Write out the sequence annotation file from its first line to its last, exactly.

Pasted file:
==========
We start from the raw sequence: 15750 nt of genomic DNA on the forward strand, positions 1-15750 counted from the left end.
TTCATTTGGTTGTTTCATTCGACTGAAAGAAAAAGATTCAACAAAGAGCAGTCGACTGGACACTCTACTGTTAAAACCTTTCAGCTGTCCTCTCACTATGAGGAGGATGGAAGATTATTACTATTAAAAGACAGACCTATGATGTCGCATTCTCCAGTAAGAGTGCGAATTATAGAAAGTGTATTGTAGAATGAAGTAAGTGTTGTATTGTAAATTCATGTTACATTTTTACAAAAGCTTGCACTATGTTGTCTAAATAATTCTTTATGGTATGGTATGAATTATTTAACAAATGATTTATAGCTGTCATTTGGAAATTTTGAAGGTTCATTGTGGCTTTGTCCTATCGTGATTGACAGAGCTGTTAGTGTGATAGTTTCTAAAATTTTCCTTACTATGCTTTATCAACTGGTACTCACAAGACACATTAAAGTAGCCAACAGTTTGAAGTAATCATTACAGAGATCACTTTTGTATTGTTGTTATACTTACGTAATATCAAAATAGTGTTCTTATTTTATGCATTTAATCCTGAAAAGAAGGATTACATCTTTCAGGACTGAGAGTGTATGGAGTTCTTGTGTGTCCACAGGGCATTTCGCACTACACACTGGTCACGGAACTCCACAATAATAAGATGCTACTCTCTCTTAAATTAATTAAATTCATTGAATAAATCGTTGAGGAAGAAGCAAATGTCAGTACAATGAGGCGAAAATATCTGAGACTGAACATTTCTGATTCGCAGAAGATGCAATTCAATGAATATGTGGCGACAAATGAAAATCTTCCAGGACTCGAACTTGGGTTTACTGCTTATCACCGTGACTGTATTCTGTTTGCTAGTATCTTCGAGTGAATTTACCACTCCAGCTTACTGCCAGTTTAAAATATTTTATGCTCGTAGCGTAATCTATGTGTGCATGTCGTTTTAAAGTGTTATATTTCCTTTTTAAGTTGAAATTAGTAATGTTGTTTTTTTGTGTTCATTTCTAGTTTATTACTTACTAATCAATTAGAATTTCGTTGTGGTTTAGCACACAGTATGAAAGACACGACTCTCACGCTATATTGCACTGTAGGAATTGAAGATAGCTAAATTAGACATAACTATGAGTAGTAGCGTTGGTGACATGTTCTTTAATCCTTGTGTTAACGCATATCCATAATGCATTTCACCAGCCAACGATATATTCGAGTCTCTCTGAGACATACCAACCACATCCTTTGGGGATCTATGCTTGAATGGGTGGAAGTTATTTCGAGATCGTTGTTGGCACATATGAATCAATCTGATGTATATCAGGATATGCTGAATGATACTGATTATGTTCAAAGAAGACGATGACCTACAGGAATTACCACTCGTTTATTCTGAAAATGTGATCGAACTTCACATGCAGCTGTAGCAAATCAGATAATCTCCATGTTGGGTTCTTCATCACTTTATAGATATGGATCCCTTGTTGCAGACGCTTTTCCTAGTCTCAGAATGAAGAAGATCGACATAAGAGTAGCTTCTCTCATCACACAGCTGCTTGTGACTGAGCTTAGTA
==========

We start from the raw sequence: 15750 nt of genomic DNA on the forward strand, positions 1-15750 counted from the left end.
TTCATTTGGTTGTTTCATTCGACTGAAAGAAAAAGATTCAACAAAGAGCAGTCGACTGGACACTCTACTGTTAAAACCTTTCAGCTGTCCTCTCACTATGAGGAGGATGGAAGATTATTACTATTAAAAGACAGACCTATGATGTCGCATTCTCCAGTAAGAGTGCGAATTATAGAAAGTGTATTGTAGAATGAAGTAAGTGTTGTATTGTAAATTCATGTTACATTTTTACAAAAGCTTGCACTATGTTGTCTAAATAATTCTTTATGGTATGGTATGAATTATTTAACAAATGATTTATAGCTGTCATTTGGAAATTTTGAAGGTTCATTGTGGCTTTGTCCTATCGTGATTGACAGAGCTGTTAGTGTGATAGTTTCTAAAATTTTCCTTACTATGCTTTATCAACTGGTACTCACAAGACACATTAAAGTAGCCAACAGTTTGAAGTAATCATTACAGAGATCACTTTTGTATTGTTGTTATACTTACGTAATATCAAAATAGTGTTCTTATTTTATGCATTTAATCCTGAAAAGAAGGATTACATCTTTCAGGACTGAGAGTGTATGGAGTTCTTGTGTGTCCACAGGGCATTTCGCACTACACACTGGTCACGGAACTCCACAATAATAAGATGCTACTCTCTCTTAAATTAATTAAATTCATTGAATAAATCGTTGAGGAAGAAGCAAATGTCAGTACAATGAGGCGAAAATATCTGAGACTGAACATTTCTGATTCGCAGAAGATGCAATTCAATGAATATGTGGCGACAAATGAAAATCTTCCAGGACTCGAACTTGGGTTTACTGCTTATCACCGTGACTGTATTCTGTTTGCTAGTATCTTCGAGTGAATTTACCACTCCAGCTTACTGCCAGTTTAAAATATTTTATGCTCGTAGCGTAATCTATGTGTGCATGTCGTTTTAAAGTGTTATATTTCCTTTTTAAGTTGAAATTAGTAATGTTGTTTTTTTGTGTTCATTTCTAGTTTATTACTTACTAATCAATTAGAATTTCGTTGTGGTTTAGCACACAGTATGAAAGACACGACTCTCACGCTATATTGCACTGTAGGAATTGAAGATAGCTAAATTAGACATAACTATGAGTAGTAGCGTTGGTGACATGTTCTTTAATCCTTGTGTTAACGCATATCCATAATGCATTTCACCAGCCAACGATATATTCGAGTCTCTCTGAGACATACCAACCACATCCTTTGGGGATCTATGCTTGAATGGGTGGAAGTTATTTCGAGATCGTTGTTGGCACATATGAATCAATCTGATGTATATCAGGATATGCTGAATGATACTGATTATGTTCAAAGAAGACGATGACCTACAGGAATTACCACTCGTTTATTCTGAAAATGTGATCGAACTTCACATGCAGCTGTAGCAAATCAGATAATCTCCATGTTGGGTTCTTCATCACTTTATAGATATGGATCCCTTGTTGCAGACGCTTTTCCTAGTCTCAGAATGAAGAAGATCGACATAAGAGTAGCTTCTCTCATCACACAGCTGCTTGTGACTGAGCTTAGTA